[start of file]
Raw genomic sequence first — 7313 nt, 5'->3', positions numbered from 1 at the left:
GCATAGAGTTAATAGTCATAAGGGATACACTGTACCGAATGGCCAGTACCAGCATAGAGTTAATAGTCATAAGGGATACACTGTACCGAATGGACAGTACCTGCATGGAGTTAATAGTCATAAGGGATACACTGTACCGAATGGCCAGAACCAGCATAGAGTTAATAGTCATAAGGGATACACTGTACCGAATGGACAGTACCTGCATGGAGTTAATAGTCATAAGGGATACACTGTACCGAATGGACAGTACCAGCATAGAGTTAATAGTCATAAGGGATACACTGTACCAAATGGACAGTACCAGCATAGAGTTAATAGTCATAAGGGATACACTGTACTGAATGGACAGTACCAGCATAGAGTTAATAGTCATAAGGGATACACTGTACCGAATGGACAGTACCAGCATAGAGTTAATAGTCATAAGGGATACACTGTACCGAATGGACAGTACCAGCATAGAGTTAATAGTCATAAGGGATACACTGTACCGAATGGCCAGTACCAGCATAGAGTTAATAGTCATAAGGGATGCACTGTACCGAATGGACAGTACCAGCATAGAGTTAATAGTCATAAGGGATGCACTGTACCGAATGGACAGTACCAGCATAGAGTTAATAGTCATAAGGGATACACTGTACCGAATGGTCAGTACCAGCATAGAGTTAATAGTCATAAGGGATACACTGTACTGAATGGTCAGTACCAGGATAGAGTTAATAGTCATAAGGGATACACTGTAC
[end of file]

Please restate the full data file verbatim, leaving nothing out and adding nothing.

Raw genomic sequence first — 7313 nt, 5'->3', positions numbered from 1 at the left:
GCATAGAGTTAATAGTCATAAGGGATACACTGTACCGAATGGCCAGTACCAGCATAGAGTTAATAGTCATAAGGGATACACTGTACCGAATGGACAGTACCTGCATGGAGTTAATAGTCATAAGGGATACACTGTACCGAATGGCCAGAACCAGCATAGAGTTAATAGTCATAAGGGATACACTGTACCGAATGGACAGTACCTGCATGGAGTTAATAGTCATAAGGGATACACTGTACCGAATGGACAGTACCAGCATAGAGTTAATAGTCATAAGGGATACACTGTACCAAATGGACAGTACCAGCATAGAGTTAATAGTCATAAGGGATACACTGTACTGAATGGACAGTACCAGCATAGAGTTAATAGTCATAAGGGATACACTGTACCGAATGGACAGTACCAGCATAGAGTTAATAGTCATAAGGGATACACTGTACCGAATGGACAGTACCAGCATAGAGTTAATAGTCATAAGGGATACACTGTACCGAATGGCCAGTACCAGCATAGAGTTAATAGTCATAAGGGATGCACTGTACCGAATGGACAGTACCAGCATAGAGTTAATAGTCATAAGGGATGCACTGTACCGAATGGACAGTACCAGCATAGAGTTAATAGTCATAAGGGATACACTGTACCGAATGGTCAGTACCAGCATAGAGTTAATAGTCATAAGGGATACACTGTACTGAATGGTCAGTACCAGGATAGAGTTAATAGTCATAAGGGATACACTGTAC